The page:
The incorporation of density to the suburban-style sprawl that is Southern California’s cityscape is a topic that has been debated on repeatedly in the last year or so. With bills like SB50, SB4, and a push for transit-oriented developments, all of which seek to incentivize pro-density development at the forefront of the housing crisis, it’s hard to imagine how much longer the battle will continue. Nevertheless, opposition by NIMBYism and neighborhood groups, often seems to prevail. Those in favor of density wonder how much longer this can last. The urban landscapes of Southern California have long since run out of room to build out – when will we collectively decide to build up?
Real Estate as an Economic Driver
Moderator Edgar Khalatian, of Mayer Brown, LLP introduced the panel and opened the discussion, which kicked off by John Keisler, economic development director at the city of Long Beach pointing out that real estate development is often an economic driving force, not only for private businesses, but also for the state and local governments. John pointed out that real estate development, business development, and workforce development all work in tandem to push the economy forward. Of course, without a surplus of raw land, the development has nowhere to go but up. Keisler noted how the city of Long Beach has extensively reviewed various ways to grow GDP overall, which consists of ways to maximize every space, person and asset. This has a ripple effect of creating opportunities for workers, investors, and entrepreneurs.
Wells Lawson, senior director at Los Angeles County Metropolitan Transportation Authority (Metro), noted that Metro is also taking more of a community-based approach in maximizing space, but to the liking of area residents. In contrast to previous years, Metro has examined the concept of “transit-oriented communities” as a way to mitigate pressures of gentrification and evaluate what kinds of economic opportunities transit brings to a neighborhood in the context of the local workforce. Metro involves the community in new projects, by taking into account any feedback from residents that is gathered during community outreach. This feedback is incorporated into proposals and development guidelines to ensure the project facilitates economic development and stability within the community, rather than becoming detrimental, such as in the case of gentrification. What this boils down to is that communities often are in need of more affordable housing. Khalatian posed the question whether or not involving the community has resulted in less housing, or less affordable housing. Lawson informed that as a result of increased community involvement, Metro has revised it’s housing policy to ensure transit agencies are held to a level of accountability in providing affordable housing.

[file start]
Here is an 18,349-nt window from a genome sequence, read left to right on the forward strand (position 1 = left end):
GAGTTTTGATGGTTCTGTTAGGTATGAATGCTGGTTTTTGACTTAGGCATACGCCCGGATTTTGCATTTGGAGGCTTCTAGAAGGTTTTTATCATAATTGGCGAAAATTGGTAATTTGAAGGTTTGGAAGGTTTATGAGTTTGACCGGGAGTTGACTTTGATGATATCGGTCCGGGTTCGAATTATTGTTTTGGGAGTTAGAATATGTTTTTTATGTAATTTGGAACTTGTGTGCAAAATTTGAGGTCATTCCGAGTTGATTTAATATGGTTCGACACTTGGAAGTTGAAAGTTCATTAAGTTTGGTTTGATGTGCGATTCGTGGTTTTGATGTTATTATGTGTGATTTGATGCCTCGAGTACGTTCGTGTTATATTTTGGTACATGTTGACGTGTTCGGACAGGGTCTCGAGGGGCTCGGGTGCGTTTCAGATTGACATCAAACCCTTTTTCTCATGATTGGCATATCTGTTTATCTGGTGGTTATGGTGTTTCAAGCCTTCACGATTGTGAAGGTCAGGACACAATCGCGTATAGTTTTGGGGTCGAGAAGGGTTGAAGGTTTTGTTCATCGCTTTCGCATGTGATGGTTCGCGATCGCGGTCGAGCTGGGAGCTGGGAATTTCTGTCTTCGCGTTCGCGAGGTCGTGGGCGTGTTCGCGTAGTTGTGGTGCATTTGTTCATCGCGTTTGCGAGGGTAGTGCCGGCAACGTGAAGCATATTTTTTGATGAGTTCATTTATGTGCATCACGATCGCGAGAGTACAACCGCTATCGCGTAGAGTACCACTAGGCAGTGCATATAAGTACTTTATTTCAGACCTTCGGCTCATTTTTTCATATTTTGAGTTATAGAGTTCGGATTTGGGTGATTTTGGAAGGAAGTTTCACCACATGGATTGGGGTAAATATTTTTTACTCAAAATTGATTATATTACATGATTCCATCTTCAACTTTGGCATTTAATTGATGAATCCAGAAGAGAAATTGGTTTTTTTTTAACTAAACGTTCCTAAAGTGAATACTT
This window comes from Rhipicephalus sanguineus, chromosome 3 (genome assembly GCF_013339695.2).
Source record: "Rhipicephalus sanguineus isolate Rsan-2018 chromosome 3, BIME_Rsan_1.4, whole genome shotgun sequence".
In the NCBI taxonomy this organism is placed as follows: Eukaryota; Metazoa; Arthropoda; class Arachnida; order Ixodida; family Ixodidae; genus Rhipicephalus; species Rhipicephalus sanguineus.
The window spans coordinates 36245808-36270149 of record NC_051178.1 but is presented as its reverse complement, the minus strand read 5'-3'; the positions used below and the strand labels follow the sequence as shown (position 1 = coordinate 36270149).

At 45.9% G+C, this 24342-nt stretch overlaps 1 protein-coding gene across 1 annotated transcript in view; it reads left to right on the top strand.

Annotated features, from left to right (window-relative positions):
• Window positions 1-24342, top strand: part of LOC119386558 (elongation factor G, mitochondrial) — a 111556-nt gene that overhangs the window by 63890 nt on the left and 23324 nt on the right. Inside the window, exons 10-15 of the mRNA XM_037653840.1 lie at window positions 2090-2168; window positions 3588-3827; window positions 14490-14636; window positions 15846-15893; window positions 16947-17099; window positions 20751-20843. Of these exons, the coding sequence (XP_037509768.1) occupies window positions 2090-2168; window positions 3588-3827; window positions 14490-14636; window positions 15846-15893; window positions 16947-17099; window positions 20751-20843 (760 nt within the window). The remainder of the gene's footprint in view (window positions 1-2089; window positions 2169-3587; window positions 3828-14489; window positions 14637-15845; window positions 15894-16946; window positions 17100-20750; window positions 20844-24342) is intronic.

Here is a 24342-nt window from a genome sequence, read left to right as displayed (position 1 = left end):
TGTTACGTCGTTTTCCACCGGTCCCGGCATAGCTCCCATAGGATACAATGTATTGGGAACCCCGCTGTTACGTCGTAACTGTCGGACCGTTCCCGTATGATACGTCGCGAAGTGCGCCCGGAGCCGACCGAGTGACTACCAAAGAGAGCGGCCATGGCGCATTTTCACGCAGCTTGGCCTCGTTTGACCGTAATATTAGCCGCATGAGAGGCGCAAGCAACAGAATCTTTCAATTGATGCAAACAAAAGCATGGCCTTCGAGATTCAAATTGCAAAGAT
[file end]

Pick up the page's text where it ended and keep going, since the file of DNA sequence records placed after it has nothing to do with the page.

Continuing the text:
Preservation in the Face of Progress
In the effort to densify what was once a sea of single-family homes, opposition parties often note the preservation of the “classic California” look as a concern. Ken Bernstein, principal city planner at city of Los Angeles noted that creating places that contribute to density and economic development, while retaining the classic design, is a key factor in the effort to cohesively densify our city in a way that works for everyone. As we shift to higher transit usage, pedestrian-friendly design with active street frontage and 360-degree design takes priority, but not at the expense of how the project relates to longtime neighbors. Another concern of any new development in Southern California, whether it is pro-density or not, is the climate impact and the projected response to the unique climate of Southern California. Bernstein noted that if all of these design and sustainability guidelines can be met, the chances of a pro-density, transit-oriented development receiving community approval are much greater.
As of now, the city is operating on an outdated 1946 zoning code. Most of these updates are being rolled out through the city, while simultaneously reshaping the quality of the new design. In addition to updating the zoning code, many of the new projects in development, are able to pass through the transit-oriented community design guidelines. Bernstein also added that most new developments are using TOC housing incentives and 42% of new housing is going along new transit routes – which is exactly where the city wants to see new housing built.
Density Where it Belongs
As the sole developer on the panel, Greg Ames, managing director of Trammell Crow Company Los Angeles brought a “purist” view of development in the context of transit and density. Because Trammell Crow Company does not carry its own portfolios, but rather develops into the portfolios of its investors. Developers like Trammell Crow Company are largely concerned with the long-term feasibility of projects, and how they might stand up to the many “what-if” scenarios that loom over construction. Ames noted that transit-oriented development is especially interesting to Trammell Crow because of the versatility of these projects, but also because of the opportunity to truly shape a district in a way that is beneficial to the community. Ames cited the developments taking place in North Hollywood, in partnership with Metro, as exactly the type of neighborhood where density belongs.
Ames also mentioned the fact that adding density to a neighborhood also makes the area more of a destination – further cementing the concept of real estate development as an economic driver. Adding density brings homes and jobs, but entertainment uses are also relevant. Shopping, dining and other entertainment can create a destination for residents living in a more traditionally zoned area of single-family homes. In any case, development is necessary to further propel the economic engines of Southern California in this time when the only way we have to go, is up.
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